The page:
If you won’t be getting a refund this year, like I won’t, you’ve probably just finalized your tax return and signed a sizable check. I don’t necessarily agree with many of the things that U.S. taxpayer funds support, but that’s democracy, and the benefits of our democracy are manifold.
But it is especially hard for me to stomach the enormous U.S. tax expenditures that pad the record-setting profits of the oil and gas industry. The tax breaks enjoyed by the industry do nothing to lower the price of gas, but we taxpayers are left to fill the gaping hole these tax breaks create in federal revenues.
The tax breaks are many. Here are a couple that make it cheaper for the oil and gas industry to frack:
- Expensing of intangible drilling costs: The oil and gas industry can deduct up to 100 percent of what they spend to make and haul fracking fluids, and can do so in the year they use the fluid (in other words, they don’t have to spread the deduction over the life of a new well.) By giving the oil and gas industry this deduction up front in the first year, and not making them spread it out over several years like all other businesses have to do, we taxpayers are essentially giving the industry an interest free loan to frack.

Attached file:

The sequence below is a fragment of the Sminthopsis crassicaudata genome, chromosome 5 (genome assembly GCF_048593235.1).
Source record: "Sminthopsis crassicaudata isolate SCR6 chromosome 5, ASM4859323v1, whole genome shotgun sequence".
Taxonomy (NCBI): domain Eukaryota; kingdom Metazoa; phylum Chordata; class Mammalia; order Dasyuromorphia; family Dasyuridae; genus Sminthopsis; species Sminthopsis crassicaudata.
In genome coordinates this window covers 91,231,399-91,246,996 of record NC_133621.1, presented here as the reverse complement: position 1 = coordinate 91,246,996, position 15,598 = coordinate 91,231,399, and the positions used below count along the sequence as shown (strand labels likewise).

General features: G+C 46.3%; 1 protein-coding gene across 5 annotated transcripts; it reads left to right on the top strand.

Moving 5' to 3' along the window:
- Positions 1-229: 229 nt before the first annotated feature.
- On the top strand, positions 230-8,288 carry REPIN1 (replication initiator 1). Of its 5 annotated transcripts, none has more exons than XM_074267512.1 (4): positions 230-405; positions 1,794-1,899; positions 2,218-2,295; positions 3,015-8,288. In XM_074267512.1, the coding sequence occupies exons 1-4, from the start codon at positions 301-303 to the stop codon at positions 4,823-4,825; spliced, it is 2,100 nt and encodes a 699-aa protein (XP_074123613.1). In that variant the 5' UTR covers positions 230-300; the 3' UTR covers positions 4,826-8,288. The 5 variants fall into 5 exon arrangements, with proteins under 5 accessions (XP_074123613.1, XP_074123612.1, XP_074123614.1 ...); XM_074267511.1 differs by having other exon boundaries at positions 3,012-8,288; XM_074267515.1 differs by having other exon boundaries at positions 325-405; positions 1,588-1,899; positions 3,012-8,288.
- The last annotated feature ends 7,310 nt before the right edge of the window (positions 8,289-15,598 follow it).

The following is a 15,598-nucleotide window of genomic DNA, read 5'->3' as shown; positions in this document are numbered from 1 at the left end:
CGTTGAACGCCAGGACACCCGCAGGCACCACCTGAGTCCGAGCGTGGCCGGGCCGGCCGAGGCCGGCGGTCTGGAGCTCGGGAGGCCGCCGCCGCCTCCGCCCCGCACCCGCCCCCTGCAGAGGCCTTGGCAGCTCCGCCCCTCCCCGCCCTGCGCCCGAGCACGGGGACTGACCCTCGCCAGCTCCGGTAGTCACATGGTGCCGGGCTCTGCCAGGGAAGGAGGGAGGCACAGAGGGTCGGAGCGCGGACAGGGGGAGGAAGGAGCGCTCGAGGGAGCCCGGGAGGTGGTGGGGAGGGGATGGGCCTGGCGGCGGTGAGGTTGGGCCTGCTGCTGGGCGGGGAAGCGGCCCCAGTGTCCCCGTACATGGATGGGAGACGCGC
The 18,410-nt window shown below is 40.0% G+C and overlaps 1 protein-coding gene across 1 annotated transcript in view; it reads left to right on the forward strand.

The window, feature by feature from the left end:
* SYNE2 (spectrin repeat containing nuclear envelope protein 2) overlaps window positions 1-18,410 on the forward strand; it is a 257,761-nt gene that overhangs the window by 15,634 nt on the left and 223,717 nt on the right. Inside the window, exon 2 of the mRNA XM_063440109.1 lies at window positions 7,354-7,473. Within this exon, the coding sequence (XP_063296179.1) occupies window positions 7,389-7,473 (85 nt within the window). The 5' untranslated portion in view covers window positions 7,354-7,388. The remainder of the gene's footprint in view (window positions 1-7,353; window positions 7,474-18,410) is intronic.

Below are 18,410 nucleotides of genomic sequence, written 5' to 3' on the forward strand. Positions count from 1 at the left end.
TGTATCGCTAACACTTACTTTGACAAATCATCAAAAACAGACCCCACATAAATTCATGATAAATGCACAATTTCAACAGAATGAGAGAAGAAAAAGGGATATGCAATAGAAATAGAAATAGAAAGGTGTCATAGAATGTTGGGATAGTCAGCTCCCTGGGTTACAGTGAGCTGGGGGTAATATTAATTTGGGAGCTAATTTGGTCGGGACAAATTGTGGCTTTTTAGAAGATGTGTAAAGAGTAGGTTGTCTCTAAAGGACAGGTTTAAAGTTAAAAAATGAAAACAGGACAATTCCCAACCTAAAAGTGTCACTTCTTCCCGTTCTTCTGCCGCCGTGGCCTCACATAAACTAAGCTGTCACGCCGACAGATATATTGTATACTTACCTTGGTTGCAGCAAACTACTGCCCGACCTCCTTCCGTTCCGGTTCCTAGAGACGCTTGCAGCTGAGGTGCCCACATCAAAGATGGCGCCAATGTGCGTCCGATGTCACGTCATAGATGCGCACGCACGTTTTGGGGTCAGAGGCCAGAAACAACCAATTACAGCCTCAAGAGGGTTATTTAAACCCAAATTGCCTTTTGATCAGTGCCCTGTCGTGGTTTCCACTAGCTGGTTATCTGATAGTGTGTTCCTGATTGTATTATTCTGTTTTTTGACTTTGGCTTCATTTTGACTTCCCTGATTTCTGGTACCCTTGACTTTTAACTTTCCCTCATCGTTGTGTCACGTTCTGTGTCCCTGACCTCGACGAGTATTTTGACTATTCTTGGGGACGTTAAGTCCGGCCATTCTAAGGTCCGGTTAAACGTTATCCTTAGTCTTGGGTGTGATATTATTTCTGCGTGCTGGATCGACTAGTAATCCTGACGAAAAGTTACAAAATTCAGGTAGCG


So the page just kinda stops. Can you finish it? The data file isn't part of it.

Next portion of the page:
- Percentage depletion allowance: Alternatively, many oil and gas companies are allowed to recover the total cost of drilling and fracking a new well based on their revenues, not based on what they actually spent to prepare the well for production. This is called percentage depletion (as opposed to cost depletion), and it means that a company that drills and fracks a well that gushes with oil and/or gas could recover, as a percentage of revenues from the well, more than it actually cost to drill and frack the well.
These and other taxpayer giveaways to the oil and gas industry will likely add up to an estimated $11 billion in Fiscal Year 2013. Of course, this is in addition to the costs that drilling and fracking pose to public health and the environment.
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